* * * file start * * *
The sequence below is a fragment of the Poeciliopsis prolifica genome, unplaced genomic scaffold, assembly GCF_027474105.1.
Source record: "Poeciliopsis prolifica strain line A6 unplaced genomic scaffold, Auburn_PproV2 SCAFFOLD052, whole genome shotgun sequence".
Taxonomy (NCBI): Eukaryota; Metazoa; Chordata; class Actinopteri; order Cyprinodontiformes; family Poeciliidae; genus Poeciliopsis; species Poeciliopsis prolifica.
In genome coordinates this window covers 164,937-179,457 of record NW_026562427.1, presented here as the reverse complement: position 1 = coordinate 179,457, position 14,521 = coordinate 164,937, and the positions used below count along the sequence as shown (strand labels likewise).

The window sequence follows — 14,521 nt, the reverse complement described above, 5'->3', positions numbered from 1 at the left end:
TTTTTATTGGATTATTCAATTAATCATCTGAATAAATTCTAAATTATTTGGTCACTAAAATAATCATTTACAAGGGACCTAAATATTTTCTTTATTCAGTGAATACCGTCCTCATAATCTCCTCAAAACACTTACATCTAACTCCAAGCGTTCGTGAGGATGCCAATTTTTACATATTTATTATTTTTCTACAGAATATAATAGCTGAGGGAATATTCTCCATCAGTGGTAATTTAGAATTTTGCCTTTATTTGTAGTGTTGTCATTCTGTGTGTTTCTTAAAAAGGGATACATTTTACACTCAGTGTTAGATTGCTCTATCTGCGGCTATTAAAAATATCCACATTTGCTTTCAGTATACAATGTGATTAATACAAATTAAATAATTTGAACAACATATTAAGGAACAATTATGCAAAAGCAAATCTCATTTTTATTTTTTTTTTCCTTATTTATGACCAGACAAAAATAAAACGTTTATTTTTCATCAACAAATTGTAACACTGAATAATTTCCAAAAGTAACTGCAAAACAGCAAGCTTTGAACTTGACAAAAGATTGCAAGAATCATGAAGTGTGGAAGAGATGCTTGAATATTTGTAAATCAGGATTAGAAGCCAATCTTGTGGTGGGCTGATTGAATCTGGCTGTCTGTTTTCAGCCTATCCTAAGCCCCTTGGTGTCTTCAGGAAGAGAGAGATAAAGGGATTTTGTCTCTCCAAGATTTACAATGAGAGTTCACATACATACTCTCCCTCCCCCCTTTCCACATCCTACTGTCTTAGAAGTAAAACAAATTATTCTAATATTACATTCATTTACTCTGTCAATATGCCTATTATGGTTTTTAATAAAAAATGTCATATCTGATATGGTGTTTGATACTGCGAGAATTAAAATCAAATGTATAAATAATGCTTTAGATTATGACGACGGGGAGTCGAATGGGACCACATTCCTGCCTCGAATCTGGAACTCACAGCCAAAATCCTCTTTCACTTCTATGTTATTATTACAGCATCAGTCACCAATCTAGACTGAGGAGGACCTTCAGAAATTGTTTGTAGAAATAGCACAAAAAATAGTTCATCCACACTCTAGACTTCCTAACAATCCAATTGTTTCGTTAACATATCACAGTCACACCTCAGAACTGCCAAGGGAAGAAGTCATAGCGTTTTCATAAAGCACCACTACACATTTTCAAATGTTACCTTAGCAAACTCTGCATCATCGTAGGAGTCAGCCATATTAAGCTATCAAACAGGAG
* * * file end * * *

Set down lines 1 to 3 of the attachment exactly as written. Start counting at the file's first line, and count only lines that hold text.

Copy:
The sequence below is a fragment of the Poeciliopsis prolifica genome, unplaced genomic scaffold, assembly GCF_027474105.1.
Source record: "Poeciliopsis prolifica strain line A6 unplaced genomic scaffold, Auburn_PproV2 SCAFFOLD052, whole genome shotgun sequence".
Taxonomy (NCBI): Eukaryota; Metazoa; Chordata; class Actinopteri; order Cyprinodontiformes; family Poeciliidae; genus Poeciliopsis; species Poeciliopsis prolifica.